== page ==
This blog originally appeared on Whittington Consulting’s Online Results blog.
Did you know that only 44 percent of B2B marketers who publish original content have a documented strategy in place?
Despite the fact that 78 percent of today’s CMOs think that custom content and other forms of inbound marketing are the future, too few organizations are taking the time to properly document their plans for the future. Creating specific, measurable goals and a well-thought-out content marketing plan can allow your brand to benchmark your Internet marketing program, and maximize return on investment. Here are a few tactics best-of-class marketers are using in their corporate inbound marketing strategy.
Determining that you want to triple your conversion rates may be achievable, but you need more specific steps on how to get there. According to Forbes’ Ilya Pozin, the world’s most effective people set daily goals. Your inbound marketing strategy must include daily, weekly and monthly targets to achieve your annual benchmarks.
Pro tip: If the idea of setting some goals specifically for your online marketing interests you, check out our S.M.A.R.T. goal planning template, where you can document your goals and share them with others to help with accountability in your organization.
How can you possibly measure things you haven’t defined? More importantly, you can’t possibly improve what you can’t measure. It’s easy to be overwhelmed by the avalanche of marketing metrics you’ll find in Omniture, Google Analytics or other packages. Your brand doesn’t need to measure everything, but it does need to select approximately 6-10 key performance indicators, like conversion rate, for your digital marketing efforts.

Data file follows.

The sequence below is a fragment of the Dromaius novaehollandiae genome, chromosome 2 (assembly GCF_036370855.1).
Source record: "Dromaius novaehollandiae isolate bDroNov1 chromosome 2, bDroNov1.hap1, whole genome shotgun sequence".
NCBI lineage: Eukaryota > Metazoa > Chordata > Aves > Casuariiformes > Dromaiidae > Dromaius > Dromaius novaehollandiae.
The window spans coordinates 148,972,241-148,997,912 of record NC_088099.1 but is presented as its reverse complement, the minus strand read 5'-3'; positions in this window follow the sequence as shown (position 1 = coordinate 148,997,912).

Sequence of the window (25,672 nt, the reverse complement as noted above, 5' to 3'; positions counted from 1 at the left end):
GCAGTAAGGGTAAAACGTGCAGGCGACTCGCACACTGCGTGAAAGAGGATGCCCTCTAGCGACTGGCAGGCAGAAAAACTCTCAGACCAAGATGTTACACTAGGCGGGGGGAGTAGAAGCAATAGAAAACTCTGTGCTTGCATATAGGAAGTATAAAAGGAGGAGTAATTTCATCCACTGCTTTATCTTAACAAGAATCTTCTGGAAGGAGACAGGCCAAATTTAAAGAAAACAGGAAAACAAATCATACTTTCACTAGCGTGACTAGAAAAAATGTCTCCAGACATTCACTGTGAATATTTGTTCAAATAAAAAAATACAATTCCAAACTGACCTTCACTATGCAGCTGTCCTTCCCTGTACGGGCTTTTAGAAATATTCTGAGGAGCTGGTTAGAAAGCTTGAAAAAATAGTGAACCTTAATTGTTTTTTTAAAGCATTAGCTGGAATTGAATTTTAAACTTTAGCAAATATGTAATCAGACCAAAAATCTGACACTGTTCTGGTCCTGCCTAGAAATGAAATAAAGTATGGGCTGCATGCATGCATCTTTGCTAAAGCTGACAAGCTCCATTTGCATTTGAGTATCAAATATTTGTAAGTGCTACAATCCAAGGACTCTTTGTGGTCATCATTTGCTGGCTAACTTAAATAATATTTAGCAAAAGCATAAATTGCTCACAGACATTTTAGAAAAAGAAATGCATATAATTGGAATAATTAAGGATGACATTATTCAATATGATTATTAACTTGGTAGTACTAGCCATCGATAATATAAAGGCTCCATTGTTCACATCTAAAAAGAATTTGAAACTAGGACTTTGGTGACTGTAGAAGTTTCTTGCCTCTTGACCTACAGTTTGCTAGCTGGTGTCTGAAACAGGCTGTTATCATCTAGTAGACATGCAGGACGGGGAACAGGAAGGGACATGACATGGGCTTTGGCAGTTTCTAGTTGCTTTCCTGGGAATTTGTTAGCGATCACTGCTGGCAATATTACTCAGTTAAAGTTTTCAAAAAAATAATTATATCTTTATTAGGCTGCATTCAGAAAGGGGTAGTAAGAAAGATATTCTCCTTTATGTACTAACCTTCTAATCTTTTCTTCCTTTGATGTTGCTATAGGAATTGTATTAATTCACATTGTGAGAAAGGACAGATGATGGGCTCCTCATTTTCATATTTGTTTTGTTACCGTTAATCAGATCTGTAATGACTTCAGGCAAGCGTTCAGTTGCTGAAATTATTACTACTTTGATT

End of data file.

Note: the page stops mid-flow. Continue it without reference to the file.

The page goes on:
Pro tip: Corporate marketers look for benchmarks to understand if their KPIs are up to snuff. Don’t accept the status quo or the benchmarks you find online. These are going to be different in every industry. Baseline your KPIs with your own data, then track trends on a monthly basis to see how they change. There’s always room for improvement!
What are your brand’s overarching goals for the next three, six or 12 months? Are you hoping to sign more consultation clients? Bring your latest product to market? Sign up more free trial users? These large-scale goals translate into strategy, which should include campaigns or “focal points” to focus on in your custom content, social media and lead generation efforts. By taking a campaign-level focus on your priorities, you’ll achieve more unified and effective brand messaging.
Pro tip: We always build campaigns around goals. Specific goals not only help you determine how aggressive your corporate internet marketing efforts need to be, but they also make creating your online marketing plan by answering the “what” — what content you’ll publish and promote. Read this article to see our inbound marketing campaign framework that aligns all of your tactics to get results.
4. Custom Content
Marketers with a documented content strategy are nearly twice as likely to successfully measure ROI, according to the Content Marketing Institute. Business blogs, e-books, white papers and social media content are the fuel for your brand’s efforts to increase awareness and win more customers. Including content marketing planning in your inbound corporate marketing strategy can ensure you’re able to move forward.
Pro tip: It may defy conventional wisdom that your prospective customers will use your website to download information. It may not be a “best practice” in your industry, but that’s the reason you should try it. It works.
5. Marketing Automation
Is your corporate website a lean, lead generation machine? If you’re not investing in marketing automation, you may be working too hard and still missing opportunities. Your customers are likely to opt for self-directed product research, and engage with sales after performing research. By automating your lead nurturing, you can educate your prospects in a non-pushy, effective way.
Pro tip: Marketing automation isn’t just useful while you’re trying to convert a prospect to a customer. It can also be used with customers to help get customer reviews, distribute helpful information, and alert your sales team when a prospect takes an action on your website.
Is your strategy as defined as it could be? Are your tactics aligned to meet your goals?
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